Pretty much every engineer will have to seek outside help from a consultant at one point in their career. There are a variety of fantastic service providers out there. But the question always comes out, how to pick someone that is reputable, reliable and affordable? Word of mouth and recommendations tend to be a reliable way to choose the correct vendor. But suppose the help you need is a niche problem or something you have never encountered before - can be quite stressful as you feel as though you are taking a gamble.
I was out this morning early walking my dogs on the trails near my home. Two ladies were jogging by and I overheard the conversation.
"My presentation went over very well. I am really glad I put the time into preparing.... I was able to score four consulting projects out of the deal. I'm not exactly sure who will do them, but that isn't my problem."Sound familiar? Happens all the time. You often hear the old IBM approach the "Blue is there for you". Implying that due to shear size, they are able to address your needs. But suppose you are new the problem and need that extra bit of attention to help you understand the results of the service provided. The more important question, I feel, is does the vendor have the bandwidth, do they have the expertise, but most importantly - "can they explain to me the solution to the problem in a way that I understand?"
Not completely a shameless plug here, just highlighting what I have found to be valuable to our customers. In the world of CFD, you tend to have two extremes when looking at services. You have those that rely heavily on high end, very complicated problems (requiring a complicated software solution) and those that tend to be focused on design (MCAD VAR) but dabble a bit in engineering services. So perhaps your problem is so complicated that you need a specialist with an extremely complex solution or your problems are super simple that a CAD guy can help. I am sure there are problems out there that fit these categories.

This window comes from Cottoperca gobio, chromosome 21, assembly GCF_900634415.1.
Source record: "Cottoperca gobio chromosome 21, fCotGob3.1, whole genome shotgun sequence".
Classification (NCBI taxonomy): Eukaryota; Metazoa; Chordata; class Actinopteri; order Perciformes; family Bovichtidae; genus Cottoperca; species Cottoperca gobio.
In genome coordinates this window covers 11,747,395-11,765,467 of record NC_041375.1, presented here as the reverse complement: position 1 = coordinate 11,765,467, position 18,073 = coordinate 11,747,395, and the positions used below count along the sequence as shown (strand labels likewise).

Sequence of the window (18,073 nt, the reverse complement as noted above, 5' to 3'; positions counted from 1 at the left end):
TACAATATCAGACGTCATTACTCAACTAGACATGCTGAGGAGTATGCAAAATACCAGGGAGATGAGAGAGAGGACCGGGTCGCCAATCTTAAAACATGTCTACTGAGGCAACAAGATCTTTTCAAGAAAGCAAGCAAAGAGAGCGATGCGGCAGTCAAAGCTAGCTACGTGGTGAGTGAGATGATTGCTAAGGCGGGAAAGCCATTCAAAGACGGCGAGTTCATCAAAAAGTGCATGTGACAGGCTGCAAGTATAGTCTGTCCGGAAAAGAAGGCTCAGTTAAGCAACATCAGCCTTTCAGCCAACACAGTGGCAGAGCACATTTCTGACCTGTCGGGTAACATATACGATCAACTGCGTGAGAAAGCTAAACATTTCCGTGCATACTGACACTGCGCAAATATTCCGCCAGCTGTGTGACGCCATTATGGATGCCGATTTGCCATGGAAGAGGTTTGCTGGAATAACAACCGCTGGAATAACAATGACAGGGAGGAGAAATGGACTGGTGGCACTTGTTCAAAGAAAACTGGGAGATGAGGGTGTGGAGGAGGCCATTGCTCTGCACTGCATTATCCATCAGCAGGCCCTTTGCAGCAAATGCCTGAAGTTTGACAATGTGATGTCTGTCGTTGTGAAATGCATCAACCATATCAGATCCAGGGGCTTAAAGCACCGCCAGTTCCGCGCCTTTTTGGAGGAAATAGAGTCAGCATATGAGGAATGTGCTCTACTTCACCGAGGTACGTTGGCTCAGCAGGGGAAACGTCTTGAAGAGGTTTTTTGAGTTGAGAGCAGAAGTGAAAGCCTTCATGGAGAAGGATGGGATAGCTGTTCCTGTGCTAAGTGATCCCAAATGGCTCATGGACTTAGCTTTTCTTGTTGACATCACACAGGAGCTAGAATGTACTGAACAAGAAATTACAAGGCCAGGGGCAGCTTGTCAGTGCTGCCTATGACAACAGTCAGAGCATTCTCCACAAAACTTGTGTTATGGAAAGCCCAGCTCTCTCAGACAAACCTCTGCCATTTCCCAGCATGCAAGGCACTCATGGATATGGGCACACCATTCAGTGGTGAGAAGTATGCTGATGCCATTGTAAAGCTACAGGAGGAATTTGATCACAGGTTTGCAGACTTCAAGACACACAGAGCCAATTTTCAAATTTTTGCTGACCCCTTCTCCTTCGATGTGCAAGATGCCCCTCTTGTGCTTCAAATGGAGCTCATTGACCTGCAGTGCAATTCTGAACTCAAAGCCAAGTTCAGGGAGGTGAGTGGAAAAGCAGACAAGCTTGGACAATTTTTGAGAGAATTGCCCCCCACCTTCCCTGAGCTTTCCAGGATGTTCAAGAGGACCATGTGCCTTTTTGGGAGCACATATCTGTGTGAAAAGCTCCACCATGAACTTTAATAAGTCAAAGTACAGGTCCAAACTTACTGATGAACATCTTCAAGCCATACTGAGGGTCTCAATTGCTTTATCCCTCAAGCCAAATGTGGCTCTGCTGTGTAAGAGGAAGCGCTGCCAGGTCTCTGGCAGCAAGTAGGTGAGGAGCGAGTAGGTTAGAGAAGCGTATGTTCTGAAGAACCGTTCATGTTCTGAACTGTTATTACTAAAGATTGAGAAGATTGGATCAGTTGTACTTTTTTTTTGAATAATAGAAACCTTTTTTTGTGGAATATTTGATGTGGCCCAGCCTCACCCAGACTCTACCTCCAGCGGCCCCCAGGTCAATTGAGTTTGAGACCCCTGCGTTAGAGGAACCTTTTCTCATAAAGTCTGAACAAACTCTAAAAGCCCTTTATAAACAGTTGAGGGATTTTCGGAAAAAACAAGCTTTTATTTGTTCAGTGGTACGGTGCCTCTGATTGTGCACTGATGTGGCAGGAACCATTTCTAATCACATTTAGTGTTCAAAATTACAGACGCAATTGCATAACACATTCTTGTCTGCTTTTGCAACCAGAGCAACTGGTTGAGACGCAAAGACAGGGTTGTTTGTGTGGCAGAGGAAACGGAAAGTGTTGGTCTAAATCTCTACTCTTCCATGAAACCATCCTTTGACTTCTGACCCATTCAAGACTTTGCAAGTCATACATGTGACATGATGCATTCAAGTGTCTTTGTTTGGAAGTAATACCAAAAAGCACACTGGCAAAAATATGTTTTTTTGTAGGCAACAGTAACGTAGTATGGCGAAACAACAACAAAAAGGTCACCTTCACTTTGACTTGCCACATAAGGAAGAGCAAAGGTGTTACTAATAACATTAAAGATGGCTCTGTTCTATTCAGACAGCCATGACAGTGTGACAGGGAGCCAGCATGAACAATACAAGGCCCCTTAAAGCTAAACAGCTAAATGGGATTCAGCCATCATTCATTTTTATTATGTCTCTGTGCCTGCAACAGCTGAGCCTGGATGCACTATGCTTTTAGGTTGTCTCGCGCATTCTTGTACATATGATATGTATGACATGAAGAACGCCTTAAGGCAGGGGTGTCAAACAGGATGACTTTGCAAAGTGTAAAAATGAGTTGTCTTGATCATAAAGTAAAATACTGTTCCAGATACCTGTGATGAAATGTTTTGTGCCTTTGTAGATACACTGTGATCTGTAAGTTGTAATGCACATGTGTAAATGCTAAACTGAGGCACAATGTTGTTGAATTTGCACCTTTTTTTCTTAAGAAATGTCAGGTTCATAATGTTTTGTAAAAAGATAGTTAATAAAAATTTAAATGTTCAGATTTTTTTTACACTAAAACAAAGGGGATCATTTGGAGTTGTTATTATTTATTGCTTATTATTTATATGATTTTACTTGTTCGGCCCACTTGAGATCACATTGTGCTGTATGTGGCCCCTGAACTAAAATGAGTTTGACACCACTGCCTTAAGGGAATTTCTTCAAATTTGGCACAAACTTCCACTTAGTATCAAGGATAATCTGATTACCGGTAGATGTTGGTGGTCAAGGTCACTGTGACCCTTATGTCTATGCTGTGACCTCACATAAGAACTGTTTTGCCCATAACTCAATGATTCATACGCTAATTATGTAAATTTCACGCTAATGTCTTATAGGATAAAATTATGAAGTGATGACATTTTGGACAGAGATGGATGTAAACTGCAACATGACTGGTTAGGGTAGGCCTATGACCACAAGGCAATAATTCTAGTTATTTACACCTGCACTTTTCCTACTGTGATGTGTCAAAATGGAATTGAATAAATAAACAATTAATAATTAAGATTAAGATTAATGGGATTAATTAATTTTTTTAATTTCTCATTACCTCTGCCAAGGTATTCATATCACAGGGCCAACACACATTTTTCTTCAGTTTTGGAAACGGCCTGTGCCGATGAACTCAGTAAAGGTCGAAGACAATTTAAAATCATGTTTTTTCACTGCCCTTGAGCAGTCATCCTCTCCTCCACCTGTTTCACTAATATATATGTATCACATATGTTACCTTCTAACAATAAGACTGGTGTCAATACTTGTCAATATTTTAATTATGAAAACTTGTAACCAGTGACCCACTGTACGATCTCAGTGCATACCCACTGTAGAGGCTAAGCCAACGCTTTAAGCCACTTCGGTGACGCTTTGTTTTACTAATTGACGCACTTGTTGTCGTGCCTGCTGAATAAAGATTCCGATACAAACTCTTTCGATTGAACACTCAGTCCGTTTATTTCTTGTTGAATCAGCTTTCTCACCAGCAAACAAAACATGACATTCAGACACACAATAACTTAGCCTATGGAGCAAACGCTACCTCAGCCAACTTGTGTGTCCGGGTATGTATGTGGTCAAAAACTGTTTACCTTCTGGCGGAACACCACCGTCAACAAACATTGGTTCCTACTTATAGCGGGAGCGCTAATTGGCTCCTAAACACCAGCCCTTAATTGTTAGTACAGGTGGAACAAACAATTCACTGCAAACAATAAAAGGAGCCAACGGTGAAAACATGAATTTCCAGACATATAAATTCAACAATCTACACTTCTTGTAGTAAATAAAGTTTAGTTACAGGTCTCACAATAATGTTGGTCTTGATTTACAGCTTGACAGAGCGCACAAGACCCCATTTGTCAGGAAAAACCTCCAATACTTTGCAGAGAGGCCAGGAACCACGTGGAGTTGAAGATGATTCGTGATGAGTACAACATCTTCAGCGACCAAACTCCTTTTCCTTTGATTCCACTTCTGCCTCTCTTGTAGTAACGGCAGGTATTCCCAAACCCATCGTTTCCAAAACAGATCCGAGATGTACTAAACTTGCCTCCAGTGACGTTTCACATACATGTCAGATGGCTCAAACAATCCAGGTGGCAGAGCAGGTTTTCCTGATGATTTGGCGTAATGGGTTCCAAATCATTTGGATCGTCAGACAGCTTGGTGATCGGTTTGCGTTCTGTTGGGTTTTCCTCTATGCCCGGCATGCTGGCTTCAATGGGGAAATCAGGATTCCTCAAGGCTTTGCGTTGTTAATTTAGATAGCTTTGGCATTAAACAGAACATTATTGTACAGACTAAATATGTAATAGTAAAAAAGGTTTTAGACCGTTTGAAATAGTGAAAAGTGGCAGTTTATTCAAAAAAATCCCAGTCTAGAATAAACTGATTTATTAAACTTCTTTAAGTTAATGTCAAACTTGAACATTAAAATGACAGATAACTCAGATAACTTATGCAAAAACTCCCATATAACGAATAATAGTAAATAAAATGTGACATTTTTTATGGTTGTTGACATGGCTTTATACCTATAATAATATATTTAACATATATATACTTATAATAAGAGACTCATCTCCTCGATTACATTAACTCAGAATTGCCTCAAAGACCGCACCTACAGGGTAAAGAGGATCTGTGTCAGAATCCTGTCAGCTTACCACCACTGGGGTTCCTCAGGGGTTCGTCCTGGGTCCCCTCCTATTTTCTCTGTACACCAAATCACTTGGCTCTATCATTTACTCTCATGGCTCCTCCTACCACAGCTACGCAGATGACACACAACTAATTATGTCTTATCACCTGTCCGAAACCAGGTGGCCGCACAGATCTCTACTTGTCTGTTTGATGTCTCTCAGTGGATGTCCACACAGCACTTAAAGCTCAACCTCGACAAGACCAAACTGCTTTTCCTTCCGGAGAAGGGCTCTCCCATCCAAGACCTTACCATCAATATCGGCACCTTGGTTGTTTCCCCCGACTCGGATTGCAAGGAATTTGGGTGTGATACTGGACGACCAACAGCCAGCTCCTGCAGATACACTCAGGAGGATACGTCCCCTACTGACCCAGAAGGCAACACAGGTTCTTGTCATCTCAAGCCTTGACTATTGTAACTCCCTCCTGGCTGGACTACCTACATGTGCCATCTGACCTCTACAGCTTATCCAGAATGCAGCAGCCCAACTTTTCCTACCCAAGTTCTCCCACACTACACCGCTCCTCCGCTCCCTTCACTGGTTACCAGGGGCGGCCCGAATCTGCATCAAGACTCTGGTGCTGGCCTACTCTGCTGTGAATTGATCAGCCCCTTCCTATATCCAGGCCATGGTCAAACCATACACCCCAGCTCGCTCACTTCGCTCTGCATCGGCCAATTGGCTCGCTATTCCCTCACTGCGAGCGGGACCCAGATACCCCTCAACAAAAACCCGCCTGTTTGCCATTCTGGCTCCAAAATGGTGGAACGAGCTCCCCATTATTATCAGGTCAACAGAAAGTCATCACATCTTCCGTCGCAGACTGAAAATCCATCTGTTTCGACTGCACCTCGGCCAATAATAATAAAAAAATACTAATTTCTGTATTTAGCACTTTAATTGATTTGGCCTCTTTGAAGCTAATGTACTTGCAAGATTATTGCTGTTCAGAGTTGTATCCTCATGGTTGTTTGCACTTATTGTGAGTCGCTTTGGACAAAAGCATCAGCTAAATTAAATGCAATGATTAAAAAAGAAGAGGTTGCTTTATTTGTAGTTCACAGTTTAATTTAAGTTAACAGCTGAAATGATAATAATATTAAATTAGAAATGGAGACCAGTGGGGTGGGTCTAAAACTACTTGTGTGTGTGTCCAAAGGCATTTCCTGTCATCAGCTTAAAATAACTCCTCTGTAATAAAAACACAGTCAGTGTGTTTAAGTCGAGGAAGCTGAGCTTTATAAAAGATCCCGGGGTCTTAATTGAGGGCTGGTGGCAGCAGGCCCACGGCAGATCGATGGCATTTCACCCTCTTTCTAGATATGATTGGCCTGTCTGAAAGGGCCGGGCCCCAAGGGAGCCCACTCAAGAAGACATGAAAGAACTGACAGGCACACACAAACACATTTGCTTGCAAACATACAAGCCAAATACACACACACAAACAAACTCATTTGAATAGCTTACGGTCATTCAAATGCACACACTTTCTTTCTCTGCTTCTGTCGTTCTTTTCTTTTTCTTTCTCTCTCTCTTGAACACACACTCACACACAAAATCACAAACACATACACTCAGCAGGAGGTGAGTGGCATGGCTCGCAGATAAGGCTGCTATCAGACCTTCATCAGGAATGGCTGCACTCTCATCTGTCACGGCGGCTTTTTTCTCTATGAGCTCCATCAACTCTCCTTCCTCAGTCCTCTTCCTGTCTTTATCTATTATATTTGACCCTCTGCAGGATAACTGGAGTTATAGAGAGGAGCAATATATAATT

However, I have found that majority of problems out there fall into the middle of the two extremes. Often, the problems require a decent understanding of the physics, but are heavily weighted on the impact of the design. In other words, many of the engineers that I speak to need someone that truly understands fluid flow and heat transfer, but also is savvy enough to know from a design perspective, what design changes to make and why.
Regardless of where your problems fall, make sure that you dig in and trust your gut feel. When talking to a services provider, do you get a good feeling from this guy? Can he provide references for similar problems? Does he speak "my language" or just using fancy terms to impress? Remember, it's your companies money and your reputation at stake.